The Church of England's governing body the General Synod has voted against the appointment of women bishops.
The Archbishop of Canterbury Dr Rowan Williams had said he feels a "deep personal sadness" at the result, which has been described as a "a disaster for the Church of England".
Dr Williams, who leaves his post at the end of this year, wished his successor the Rt Rev Justin Welby, "every blessing" with resolving the issue.
"Of course I hoped and prayed that this particular business would be at another stage before I left, and course it is a personal sadness, a deep personal sadness that that is not the case," he said.
"I can only wish the Synod and the archbishop all good things and every blessing with resolving this in the shortest possible time."
The draft measure to allow women to become bishops failed to gain the necessary two-thirds majority among the lay members.
The House of Bishops voted 44 in favour, with three against and two recorded abstentions. In the House of Clergy, 148 voted in favour, 45 against and there were no abstentions.
But in the House of Laity, which represents lay members in parishes around the country, 74 voted against, compared to 132 in favour with no abstentions.
It will be 2015 before the issue is debated again.
The Rev Rachel Weir, of the campaign group Women and the Church, said: "We're absolutely devastated. Not just devastated on behalf of clergy women - obviously this will be an enormous blow to clergy women, it's awful for their morale - but it's a disaster for the Church of England."
Christina Rees, a campaigner for women bishops, said the result was a "disaster".
She added: "It's a real shame. I really thought it would go through, most of the Synod is in a state of shock.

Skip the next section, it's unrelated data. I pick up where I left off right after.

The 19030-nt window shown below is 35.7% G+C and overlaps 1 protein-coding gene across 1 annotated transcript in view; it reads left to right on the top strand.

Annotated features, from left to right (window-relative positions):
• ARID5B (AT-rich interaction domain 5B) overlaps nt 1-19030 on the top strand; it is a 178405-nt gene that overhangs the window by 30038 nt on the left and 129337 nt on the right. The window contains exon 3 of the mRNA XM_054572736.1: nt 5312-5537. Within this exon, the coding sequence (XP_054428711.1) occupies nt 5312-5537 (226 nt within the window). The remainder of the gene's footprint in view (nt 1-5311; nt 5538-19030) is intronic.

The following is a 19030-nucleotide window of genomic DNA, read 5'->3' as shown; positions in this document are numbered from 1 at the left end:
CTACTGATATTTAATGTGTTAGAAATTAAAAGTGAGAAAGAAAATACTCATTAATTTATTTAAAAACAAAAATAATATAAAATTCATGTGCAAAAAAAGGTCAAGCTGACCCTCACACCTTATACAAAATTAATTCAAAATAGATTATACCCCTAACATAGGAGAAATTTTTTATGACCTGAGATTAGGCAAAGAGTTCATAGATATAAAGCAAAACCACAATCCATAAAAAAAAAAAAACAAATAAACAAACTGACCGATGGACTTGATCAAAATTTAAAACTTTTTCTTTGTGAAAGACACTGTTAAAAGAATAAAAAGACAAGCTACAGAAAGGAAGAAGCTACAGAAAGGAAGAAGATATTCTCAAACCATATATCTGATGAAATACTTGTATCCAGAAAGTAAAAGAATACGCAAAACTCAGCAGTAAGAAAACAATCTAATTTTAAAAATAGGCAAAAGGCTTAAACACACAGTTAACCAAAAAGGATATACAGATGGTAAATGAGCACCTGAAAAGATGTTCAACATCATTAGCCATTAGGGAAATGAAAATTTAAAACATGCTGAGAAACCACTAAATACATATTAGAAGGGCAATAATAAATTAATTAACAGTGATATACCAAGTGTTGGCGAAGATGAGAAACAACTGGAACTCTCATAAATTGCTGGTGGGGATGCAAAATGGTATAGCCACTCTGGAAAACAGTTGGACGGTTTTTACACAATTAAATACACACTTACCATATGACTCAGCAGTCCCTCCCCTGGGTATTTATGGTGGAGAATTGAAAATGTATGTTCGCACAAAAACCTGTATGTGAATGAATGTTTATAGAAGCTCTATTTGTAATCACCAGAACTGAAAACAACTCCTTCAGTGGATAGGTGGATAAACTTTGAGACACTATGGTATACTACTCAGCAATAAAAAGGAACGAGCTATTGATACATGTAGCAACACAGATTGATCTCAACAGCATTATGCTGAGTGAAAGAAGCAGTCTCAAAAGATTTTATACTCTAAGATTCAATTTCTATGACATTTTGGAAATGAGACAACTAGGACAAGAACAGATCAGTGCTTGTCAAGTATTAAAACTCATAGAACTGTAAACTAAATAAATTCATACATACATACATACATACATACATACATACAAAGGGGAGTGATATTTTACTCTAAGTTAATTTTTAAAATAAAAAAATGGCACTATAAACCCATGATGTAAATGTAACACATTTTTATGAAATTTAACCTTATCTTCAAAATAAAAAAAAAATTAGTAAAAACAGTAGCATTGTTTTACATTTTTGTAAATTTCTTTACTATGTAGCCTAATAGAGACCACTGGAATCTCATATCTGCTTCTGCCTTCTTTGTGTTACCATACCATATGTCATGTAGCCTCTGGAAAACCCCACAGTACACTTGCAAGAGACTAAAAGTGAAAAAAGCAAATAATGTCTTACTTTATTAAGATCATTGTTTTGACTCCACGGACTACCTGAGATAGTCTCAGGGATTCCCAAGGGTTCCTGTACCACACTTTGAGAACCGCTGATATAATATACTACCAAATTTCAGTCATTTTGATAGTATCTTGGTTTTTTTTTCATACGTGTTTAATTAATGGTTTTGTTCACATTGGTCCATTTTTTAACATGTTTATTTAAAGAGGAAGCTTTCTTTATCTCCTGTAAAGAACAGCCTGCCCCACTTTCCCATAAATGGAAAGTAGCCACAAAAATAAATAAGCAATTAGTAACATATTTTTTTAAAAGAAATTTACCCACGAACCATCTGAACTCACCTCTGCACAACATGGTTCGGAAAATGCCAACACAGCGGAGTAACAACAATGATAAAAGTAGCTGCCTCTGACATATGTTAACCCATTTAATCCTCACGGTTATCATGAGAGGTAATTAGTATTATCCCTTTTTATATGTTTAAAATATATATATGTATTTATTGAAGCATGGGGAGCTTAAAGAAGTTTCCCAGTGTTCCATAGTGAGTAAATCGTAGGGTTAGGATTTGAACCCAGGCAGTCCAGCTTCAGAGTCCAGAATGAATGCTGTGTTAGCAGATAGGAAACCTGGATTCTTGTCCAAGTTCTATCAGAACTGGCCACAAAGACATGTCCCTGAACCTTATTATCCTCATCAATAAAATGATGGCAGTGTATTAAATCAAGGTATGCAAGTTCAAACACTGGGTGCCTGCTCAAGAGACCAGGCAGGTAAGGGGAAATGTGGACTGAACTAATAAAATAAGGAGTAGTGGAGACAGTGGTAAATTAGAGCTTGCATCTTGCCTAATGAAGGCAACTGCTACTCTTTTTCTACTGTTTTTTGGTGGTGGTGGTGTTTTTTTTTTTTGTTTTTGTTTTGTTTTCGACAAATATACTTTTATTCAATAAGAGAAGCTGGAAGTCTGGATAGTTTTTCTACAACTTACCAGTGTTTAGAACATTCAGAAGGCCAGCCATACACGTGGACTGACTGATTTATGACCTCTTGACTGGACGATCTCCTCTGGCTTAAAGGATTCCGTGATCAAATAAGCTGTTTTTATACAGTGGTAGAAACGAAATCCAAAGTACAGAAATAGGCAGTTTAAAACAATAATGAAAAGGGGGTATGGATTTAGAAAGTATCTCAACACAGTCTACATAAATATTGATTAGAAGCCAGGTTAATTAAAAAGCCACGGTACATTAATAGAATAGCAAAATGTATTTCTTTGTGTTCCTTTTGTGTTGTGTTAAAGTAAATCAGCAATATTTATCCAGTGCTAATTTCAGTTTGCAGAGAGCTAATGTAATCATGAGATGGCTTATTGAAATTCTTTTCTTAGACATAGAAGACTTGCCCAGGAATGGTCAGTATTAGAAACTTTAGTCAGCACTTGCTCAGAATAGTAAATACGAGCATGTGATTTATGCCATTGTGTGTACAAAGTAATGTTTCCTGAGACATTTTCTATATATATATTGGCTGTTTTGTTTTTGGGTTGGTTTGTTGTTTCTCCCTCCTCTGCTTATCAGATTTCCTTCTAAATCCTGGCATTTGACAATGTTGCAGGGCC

"Seventy-four per cent of the Synod said yes, but it had to have a two thirdsmajority in each house - it only failed in the House of Laity.
"I think it's a betrayal of trust in the wider church."
The Rt Rev Justin Welby had earlier urged the General Synod to give the legislation the necessary majority.
But a series of speakers opposed giving final approval to the legislation.
Canon Simon Killwick, chairman of the Catholic Group in the General Synod, urged members to vote against the legislation.
"I do not believe that this draft legislation will be good for the Church of England," he had said.
"We are all desperate to move on from the sad infighting of the last few years - but this legislation does not provide a clear way forward."
General Synod member Susie Leafe said she believed the result was because of faults in the legislation.
"There were a lot of places along the way that we could have had a measure in front of us that wouldn't have been voted down, and it's very sad that this was able to go on without us facing the reality of the situation.
"I know there is a large minority in the church that feel the same way as I do. We knew it was going to be very, very close."
But she said supporters will still try and go on with their fight, adding: "We'll take a new piece of paper and we'll start again and we'll find a way of doing this.
"Churches will still be open on Sunday."
The vote was the biggest decision to be taken by the 470-strong body in 20 years and the defeat means the legislation will take at least another five years before it could reach the same stage for debate.
The result has been criticised on Twitter. Former Home Secretary Jacqui Smith wrote "Sick of waiting for the established church to come in line with every other major inst. Disestablish - they don't represent my country."
Following the vote, Father Gillean Craig, the vicar at St Mary Abbotts, the church David Cameron and his family attend, emailed her congregation saying: "Please pray with me for our church and especially for those women who feel that their own priestly ministry has been savagely undermined and devalued by this failure to acknowledge that God has endowed them with gifts and talents that makes them worthy to share in the church's ministry of leadership ... This is a day of shame for our church."
A spokesman for the Church of England said there would be an emergency meeting of the House of Bishops on Wednesday.